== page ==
Song Writer’s Block: Help Is At Hand!

Why Writers Block is a myth.

I have never had writer’s block. I try, and I try, and I try, but I just keep writing. I’ve got writer’s block block.

Sure, I’ve had periods of slacking off, but that was just down to laziness, business, or boredom. In the back of my mind I knew that if push came to shove I could crank out a verse or two.

Sure, I’ve had trouble in the writing process. I’ve been clawing up the walls trying to think of rhymes, I’ve been going for long walks trying to coagulate my themes, I’ve been busting my gut every now and then to complicate my chord progressions. It’s never an entirely easy process.

And sure, there have been times when I’ve been absolutely clueless and left my bedroom in a huff, swearing to cast down the pen and all who wield it, and I’ve sat down and played XBOX all night instead.

Any of these things sound familiar? Thought so. I’ve got all the symptoms of writer’s block, I’ve just never diagnosed myself, right? Wrong.

When most people think of writer’s block they imagine that their stream of creativity has been somehow cut off at the source, and they need huge action to pry open the dam. But that’s not it: you’ve been looking at the stream, not the reservoir.

Each one of us has an immense wellspring of raw songwriting material with which to create stuff. Where, I hear you ask? Your whole life. Every friend, every story, every moment, every emotion, every setting, every character, every accidental metaphor, every bureaucratic injustice, every human fallacy, every bit of cloud, every dust mote, every cat, dog, or amoeba: it’s all there to write about. You’ve got no excuse to be blocked up.

But if you were to say: “but, but, but… my writer’s block comes from not being able to think of good rhymes, good metaphors, or good melodies.” Don’t worry. Start with bad rhymes, bad metaphors, and bad melodies, and work up from there. Allow yourself to be bad for a while. No-one expects you to be a teenage prodigy: But keep writing.

But if you were to say: “but, but, but… I can’t even express how my writer’s block stops me.” My advice is to get off your hind parts and roll away your stone. I stopped writing through pure, unadulterated laziness. Just a moment of self-control and you’ll power through the supposed block.

So, what is writer’s block? It’s one of three things: the excuse your brain gives you when you want to play XBOX; it’s the inability to create, through lack of practice, good song structures; and it’s the inability to see the world that inspires you.

And if you still think you’ve got writer’s block: get out and live. If inspiration comes from life, then make that life huge.



Filed under Lyrics, Melody

4 responses to “Song Writer’s Block: Help Is At Hand!

  1. Matt,

    I would like to point out that playing XBOX can actually be productive! My biggest influence in songwriting/music composition is Nobuo Uematsu – the composer for (most of) the original soundtrack of the Final Fantasy video game franchise. His artistic vocabulary is so vast and fluent that I must assume he is a genius (or at least, works his butt off day in day out making those absolutely stunning compositions).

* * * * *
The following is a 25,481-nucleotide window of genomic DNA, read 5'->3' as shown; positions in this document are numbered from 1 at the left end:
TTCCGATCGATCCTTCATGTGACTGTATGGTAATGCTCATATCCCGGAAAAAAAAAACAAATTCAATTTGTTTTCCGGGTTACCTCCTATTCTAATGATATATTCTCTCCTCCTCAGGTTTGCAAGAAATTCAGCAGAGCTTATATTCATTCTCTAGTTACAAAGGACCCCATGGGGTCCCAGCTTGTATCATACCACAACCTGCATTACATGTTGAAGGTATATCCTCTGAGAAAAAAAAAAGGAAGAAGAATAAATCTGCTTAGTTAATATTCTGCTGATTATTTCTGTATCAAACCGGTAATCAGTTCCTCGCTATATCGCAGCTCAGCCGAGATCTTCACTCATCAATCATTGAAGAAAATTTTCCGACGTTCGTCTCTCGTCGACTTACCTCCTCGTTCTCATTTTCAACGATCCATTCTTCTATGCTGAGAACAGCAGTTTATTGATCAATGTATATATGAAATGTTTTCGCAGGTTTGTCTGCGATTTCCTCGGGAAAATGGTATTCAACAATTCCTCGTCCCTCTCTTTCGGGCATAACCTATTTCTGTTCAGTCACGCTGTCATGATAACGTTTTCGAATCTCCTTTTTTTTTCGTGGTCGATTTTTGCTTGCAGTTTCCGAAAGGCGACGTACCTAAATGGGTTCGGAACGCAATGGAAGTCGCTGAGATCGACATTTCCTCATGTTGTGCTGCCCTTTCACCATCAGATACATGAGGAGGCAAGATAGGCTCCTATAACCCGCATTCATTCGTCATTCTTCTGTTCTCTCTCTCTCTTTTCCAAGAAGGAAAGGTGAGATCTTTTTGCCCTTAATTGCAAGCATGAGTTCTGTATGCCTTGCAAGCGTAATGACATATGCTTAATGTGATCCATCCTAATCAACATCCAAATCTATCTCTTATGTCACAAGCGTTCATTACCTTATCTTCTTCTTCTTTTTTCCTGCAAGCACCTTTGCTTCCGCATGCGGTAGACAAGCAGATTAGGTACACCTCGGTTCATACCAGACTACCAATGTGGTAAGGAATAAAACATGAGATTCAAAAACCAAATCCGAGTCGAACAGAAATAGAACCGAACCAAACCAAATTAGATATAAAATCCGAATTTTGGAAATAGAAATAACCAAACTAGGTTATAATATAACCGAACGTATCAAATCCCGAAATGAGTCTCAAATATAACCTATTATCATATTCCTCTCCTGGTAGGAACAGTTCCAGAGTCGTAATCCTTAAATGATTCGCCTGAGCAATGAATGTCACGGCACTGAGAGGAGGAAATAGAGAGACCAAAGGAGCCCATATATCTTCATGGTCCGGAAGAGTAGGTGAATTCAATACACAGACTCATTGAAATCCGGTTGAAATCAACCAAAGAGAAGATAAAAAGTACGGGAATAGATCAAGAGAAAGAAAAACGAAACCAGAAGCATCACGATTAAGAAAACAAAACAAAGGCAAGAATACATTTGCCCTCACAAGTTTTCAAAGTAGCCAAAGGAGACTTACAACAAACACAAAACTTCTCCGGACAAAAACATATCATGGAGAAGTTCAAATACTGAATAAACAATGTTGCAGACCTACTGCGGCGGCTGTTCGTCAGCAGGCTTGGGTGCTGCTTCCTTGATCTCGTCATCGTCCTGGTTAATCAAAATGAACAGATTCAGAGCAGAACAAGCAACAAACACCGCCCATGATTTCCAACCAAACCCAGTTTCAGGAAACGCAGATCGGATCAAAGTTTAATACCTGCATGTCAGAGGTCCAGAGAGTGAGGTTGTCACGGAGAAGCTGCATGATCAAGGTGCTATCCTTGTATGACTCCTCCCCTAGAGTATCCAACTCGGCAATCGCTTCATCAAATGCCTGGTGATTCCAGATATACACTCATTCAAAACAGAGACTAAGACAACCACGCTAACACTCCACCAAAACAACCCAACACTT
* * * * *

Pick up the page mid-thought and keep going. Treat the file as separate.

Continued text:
I think that a true songwriter/musician, would find inspiration everywhere. Just like you say Matt – in every amoeba. I feel slightly guilty when I watch TV, but often find themes and sometimes dialogues that are catchy and can be transformed into a song, after putting my personal touch on it. And one of my more popular tunes was derived from a Facebook status while absent minded browsing my friends’ profiles!

    We’re kind of the same, Matt – I have writer’s block block too. My problem is actually having too many ideas, I don’t know which one to pursue first. So the real problem for us types is knowing when to rest and recharge the creative cartridges, since pushing persistently can be hazardous for our health too 🙂

    (sorry I only found the time to reply now – been working on some mixing/remixing competitions!)

  2. Great article. I have found that taking a break can be beneficial in some cases. The length should be according to the goals you are trying to accomplish and such. Just make sure you set a time to come back to what you are doing. If you are overwhelmed, then try a smaller writing project.


  3. Great Piece! I’m the kind of writer that writes from inspiration, so it can be anything from family problems to sitting out by a lake. I do have to say I do get a writer’s block but only because I’m busy and there is so much on my mind.

    Thanks for the tip PianoPlonker!!!!!!

  4. To me, writers block is when a good writer, who’s written great songs in the past is suddenly creating a string of mediocre songs or playing around with chord progressions, melodies and lyrics but isn’t inspired to finish anything. This can happen when a writer’s life is too boring or stale. For example, one of my friends is a real workaholic – any time I call her she’s co-writing or recording something – but then she complains that she’s not happy with the tunes. I think the reason is – all she does is sit there and write, but she doesn’t HAVE a life to write about.

    The best “cure” for writer’s block is just living life, seeking out different experiences, trying new things and meeting new people.

    Oh, and also there’s nothing that can block you up more then knowing that you have to “write a hit to make it”. Just the anxiety of that can suck a genius dry :). Don’t let your biz people pressure you!

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